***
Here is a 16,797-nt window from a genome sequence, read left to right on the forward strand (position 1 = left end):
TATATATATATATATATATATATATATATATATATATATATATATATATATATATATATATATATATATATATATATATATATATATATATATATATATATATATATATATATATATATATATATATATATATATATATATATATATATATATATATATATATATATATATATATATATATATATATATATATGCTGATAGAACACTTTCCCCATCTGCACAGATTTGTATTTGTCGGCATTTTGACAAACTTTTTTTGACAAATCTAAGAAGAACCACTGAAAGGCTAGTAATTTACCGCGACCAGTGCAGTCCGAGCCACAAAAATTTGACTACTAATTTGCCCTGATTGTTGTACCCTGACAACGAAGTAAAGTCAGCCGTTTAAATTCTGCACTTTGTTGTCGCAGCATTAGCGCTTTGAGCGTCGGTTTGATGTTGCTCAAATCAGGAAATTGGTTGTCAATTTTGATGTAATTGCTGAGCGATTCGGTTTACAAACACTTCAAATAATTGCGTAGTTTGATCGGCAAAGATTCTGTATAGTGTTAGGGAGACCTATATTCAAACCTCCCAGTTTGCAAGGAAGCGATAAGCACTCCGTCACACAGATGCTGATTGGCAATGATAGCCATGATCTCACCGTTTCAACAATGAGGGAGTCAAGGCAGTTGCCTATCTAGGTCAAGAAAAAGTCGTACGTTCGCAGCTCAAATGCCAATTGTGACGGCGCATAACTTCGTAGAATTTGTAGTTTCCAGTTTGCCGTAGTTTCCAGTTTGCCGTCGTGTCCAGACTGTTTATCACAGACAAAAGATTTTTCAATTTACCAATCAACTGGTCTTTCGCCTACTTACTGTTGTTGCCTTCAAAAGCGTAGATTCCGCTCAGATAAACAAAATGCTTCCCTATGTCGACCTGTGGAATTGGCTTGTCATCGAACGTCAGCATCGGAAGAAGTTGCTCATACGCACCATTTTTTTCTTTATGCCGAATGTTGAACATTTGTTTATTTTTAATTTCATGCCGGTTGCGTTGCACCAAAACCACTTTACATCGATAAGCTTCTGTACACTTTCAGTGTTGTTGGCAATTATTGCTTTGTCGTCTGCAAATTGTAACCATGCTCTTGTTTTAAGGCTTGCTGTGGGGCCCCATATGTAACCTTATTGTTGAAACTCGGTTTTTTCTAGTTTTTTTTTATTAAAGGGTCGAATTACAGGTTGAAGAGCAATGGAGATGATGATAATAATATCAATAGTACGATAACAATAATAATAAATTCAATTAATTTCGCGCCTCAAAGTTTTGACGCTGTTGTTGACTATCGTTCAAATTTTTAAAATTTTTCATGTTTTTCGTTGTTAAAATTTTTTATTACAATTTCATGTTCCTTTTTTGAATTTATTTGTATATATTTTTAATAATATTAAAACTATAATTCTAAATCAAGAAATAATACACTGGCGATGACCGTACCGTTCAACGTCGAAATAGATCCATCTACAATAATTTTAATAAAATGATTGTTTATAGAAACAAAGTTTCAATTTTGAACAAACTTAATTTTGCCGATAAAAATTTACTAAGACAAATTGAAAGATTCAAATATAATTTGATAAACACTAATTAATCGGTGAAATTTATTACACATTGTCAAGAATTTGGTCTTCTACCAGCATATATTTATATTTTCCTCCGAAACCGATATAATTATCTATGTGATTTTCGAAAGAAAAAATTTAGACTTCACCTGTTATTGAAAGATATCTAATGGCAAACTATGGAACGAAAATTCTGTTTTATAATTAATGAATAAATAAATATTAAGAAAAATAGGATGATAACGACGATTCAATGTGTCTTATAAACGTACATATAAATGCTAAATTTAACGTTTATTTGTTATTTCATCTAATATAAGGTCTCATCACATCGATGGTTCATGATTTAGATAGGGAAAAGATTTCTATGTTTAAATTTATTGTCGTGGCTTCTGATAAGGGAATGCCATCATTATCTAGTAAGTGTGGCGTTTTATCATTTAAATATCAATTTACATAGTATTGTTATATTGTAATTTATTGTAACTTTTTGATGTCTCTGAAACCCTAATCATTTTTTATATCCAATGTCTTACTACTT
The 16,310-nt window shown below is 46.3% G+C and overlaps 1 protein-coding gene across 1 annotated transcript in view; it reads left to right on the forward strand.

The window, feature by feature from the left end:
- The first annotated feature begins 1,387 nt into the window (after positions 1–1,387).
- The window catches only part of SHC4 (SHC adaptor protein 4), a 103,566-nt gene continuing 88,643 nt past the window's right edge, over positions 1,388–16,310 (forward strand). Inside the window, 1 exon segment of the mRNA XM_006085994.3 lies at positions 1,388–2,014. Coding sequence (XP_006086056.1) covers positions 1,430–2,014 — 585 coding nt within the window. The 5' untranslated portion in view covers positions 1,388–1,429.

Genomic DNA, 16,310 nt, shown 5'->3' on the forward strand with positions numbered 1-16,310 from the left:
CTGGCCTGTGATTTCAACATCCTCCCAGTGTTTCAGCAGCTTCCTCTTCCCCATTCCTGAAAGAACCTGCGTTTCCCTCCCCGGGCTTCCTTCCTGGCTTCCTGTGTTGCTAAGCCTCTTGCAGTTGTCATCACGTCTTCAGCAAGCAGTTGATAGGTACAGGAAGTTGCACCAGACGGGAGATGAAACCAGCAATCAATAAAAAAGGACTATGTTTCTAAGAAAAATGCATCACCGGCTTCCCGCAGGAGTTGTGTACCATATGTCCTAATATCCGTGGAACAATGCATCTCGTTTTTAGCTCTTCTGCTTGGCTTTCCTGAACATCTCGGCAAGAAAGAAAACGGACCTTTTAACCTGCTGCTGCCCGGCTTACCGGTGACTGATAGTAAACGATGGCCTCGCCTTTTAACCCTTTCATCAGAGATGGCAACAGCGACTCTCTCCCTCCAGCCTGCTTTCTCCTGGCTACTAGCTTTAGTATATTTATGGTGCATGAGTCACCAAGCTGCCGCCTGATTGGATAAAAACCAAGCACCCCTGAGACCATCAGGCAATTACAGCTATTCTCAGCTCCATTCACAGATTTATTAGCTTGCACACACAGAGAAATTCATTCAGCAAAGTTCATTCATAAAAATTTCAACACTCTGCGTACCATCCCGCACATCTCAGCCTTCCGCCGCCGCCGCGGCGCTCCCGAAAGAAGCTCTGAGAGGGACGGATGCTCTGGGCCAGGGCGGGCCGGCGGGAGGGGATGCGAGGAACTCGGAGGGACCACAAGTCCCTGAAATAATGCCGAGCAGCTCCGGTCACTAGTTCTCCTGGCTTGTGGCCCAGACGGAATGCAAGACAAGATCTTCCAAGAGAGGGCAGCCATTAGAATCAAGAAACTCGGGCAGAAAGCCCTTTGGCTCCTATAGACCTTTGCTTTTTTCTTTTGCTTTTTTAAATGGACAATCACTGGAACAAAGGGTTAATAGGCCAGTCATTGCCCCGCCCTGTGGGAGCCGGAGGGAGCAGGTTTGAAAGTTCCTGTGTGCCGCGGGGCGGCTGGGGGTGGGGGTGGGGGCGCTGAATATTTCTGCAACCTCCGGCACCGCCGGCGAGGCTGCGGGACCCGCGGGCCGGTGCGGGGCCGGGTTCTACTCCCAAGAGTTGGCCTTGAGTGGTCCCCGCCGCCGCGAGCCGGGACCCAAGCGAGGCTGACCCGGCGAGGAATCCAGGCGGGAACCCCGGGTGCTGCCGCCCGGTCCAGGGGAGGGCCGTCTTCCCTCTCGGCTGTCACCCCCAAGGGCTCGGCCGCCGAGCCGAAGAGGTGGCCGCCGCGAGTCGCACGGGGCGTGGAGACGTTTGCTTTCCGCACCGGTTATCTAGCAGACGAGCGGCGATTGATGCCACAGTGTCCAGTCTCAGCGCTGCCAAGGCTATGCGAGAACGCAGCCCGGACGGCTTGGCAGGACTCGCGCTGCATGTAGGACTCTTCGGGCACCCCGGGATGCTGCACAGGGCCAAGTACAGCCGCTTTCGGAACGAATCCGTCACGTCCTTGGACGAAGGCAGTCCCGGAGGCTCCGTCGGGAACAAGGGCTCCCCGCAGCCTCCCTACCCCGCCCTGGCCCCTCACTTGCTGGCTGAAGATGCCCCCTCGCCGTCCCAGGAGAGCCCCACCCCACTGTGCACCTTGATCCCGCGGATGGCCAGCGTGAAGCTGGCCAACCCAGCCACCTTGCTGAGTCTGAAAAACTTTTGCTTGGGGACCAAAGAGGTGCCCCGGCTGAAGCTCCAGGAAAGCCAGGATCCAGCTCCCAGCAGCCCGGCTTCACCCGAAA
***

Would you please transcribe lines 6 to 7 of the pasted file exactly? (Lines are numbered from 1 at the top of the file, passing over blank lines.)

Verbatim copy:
- The window catches only part of SHC4 (SHC adaptor protein 4), a 103,566-nt gene continuing 88,643 nt past the window's right edge, over positions 1,388–16,310 (forward strand). Inside the window, 1 exon segment of the mRNA XM_006085994.3 lies at positions 1,388–2,014. Coding sequence (XP_006086056.1) covers positions 1,430–2,014 — 585 coding nt within the window. The 5' untranslated portion in view covers positions 1,388–1,429.

Genomic DNA, 16,310 nt, shown 5'->3' on the forward strand with positions numbered 1-16,310 from the left: